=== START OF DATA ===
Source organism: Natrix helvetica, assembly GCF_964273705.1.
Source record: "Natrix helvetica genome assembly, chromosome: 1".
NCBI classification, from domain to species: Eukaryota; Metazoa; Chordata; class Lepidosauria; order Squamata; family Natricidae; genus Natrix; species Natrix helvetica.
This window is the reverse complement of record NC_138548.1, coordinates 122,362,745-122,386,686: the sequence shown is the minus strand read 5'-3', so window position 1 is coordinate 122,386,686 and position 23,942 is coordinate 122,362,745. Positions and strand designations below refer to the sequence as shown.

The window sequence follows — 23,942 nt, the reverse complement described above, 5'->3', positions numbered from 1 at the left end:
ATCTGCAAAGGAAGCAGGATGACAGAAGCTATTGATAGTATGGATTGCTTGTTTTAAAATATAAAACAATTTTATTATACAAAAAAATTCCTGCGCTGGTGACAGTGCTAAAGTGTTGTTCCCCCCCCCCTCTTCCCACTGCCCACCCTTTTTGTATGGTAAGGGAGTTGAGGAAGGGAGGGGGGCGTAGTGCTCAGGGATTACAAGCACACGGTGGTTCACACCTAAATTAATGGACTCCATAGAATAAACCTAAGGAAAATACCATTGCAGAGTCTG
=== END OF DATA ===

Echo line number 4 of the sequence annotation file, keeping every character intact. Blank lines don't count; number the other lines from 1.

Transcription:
This window is the reverse complement of record NC_138548.1, coordinates 122,362,745-122,386,686: the sequence shown is the minus strand read 5'-3', so window position 1 is coordinate 122,386,686 and position 23,942 is coordinate 122,362,745. Positions and strand designations below refer to the sequence as shown.